would have prevailed in his underlying actions or would not have sustained any damages. As such, R&V”s motion to dismiss Plaintiffs malpractice claims against it is granted.”

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Andrew Lavoott Bluestone

Andrew Lavoott Bluestone has been an attorney for 40 years, with a career that spans criminal prosecution, civil litigation and appellate litigation. Mr. Bluestone became an Assistant District Attorney in Kings County in 1978, entered private practice in 1984 and in 1989 opened…

Andrew Lavoott Bluestone has been an attorney for 40 years, with a career that spans criminal prosecution, civil litigation and appellate litigation. Mr. Bluestone became an Assistant District Attorney in Kings County in 1978, entered private practice in 1984 and in 1989 opened his private law office and took his first legal malpractice case.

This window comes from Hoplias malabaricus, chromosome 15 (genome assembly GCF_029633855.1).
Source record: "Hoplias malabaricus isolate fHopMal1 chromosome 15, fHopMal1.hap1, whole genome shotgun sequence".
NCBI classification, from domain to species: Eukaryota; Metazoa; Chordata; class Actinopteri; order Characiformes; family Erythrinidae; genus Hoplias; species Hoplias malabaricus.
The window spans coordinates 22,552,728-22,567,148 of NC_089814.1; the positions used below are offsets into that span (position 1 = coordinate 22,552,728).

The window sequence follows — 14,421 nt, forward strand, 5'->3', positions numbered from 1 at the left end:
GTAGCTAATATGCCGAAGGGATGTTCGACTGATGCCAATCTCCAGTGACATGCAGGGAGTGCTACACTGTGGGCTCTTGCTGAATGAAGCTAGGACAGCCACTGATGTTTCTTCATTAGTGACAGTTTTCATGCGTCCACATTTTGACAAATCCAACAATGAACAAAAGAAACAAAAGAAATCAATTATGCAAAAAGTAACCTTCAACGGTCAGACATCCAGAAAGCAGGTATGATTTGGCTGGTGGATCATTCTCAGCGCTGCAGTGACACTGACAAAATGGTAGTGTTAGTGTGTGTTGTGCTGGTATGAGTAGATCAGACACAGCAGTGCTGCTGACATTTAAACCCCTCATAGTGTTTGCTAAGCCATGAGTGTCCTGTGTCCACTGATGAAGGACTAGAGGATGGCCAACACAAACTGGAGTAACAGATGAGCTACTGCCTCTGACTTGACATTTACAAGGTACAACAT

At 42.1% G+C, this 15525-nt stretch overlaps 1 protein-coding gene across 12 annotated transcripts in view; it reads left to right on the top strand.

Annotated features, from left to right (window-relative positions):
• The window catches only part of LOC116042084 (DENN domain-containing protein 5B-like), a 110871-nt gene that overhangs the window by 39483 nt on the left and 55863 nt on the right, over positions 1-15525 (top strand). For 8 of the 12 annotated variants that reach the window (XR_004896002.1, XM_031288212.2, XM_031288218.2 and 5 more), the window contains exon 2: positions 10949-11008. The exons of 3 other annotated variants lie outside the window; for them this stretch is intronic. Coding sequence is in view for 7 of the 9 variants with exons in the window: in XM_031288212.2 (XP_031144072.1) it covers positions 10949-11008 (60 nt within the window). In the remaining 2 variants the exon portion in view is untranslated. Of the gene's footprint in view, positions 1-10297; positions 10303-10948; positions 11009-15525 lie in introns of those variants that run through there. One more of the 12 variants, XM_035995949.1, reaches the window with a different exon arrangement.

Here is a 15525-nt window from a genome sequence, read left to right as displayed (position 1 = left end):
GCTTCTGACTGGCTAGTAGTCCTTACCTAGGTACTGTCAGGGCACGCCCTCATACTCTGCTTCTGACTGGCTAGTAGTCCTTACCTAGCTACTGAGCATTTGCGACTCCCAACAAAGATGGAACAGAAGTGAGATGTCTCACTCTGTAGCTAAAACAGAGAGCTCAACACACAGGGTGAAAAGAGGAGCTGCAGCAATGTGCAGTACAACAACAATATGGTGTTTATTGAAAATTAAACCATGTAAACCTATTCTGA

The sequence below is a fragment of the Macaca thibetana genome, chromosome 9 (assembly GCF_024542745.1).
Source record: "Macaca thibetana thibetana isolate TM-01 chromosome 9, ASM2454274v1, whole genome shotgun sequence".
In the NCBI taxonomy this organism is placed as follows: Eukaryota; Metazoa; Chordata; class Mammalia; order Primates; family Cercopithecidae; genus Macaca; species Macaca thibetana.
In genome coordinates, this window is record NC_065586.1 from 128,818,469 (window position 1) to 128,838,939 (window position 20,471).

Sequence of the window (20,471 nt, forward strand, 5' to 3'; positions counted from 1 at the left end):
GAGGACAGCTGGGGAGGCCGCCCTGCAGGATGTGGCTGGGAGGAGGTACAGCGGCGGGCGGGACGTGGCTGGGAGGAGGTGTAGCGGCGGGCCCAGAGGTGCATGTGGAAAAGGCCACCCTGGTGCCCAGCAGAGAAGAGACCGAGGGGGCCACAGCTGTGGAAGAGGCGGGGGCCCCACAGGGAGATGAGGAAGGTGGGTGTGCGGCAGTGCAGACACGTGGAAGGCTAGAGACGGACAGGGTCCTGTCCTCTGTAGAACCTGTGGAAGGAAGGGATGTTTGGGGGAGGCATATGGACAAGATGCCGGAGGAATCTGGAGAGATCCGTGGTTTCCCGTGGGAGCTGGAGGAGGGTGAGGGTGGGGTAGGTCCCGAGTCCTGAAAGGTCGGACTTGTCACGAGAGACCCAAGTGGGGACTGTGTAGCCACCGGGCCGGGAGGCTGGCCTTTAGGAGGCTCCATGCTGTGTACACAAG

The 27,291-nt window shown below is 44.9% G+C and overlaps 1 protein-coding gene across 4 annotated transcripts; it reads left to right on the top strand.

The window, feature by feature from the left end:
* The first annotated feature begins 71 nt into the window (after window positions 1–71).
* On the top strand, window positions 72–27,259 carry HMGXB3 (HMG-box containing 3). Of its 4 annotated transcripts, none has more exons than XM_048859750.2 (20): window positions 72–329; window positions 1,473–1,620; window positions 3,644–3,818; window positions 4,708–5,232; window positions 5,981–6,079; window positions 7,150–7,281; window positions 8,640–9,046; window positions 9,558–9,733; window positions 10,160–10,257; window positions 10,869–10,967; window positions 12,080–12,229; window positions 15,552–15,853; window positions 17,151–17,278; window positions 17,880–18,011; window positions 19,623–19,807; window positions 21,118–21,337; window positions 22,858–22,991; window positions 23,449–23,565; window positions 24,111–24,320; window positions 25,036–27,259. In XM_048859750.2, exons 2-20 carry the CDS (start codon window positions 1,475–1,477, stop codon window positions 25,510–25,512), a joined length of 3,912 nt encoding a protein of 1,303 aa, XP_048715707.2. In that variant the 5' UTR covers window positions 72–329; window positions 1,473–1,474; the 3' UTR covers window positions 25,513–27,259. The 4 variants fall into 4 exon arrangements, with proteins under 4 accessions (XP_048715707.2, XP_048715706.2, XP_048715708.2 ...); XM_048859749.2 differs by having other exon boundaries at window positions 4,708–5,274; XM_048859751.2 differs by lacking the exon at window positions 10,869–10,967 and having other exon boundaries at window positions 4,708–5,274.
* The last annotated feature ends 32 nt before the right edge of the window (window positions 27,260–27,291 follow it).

Since 1989, Bluestone has become a leader in the New York Plaintiff’s Legal Malpractice bar, handling a wide array of plaintiff’s legal malpractice cases arising from catastrophic personal injury, contracts, patents, commercial litigation, securities, matrimonial and custody issues, medical malpractice, insurance, product liability, real estate, landlord-tenant, foreclosures and has defended attorneys in a limited number of legal malpractice cases.

Bluestone also took an academic role in field, publishing the New York Attorney Malpractice Report from 2002-2004.  He started the “New York Attorney Malpractice Blog” in 2004, where he has published more than 4500 entries.

Mr. Bluestone has written 38 scholarly peer-reviewed articles concerning legal malpractice, many in the Outside Counsel column of the New York Law Journal. He has appeared as an Expert witness in multiple legal malpractice litigations.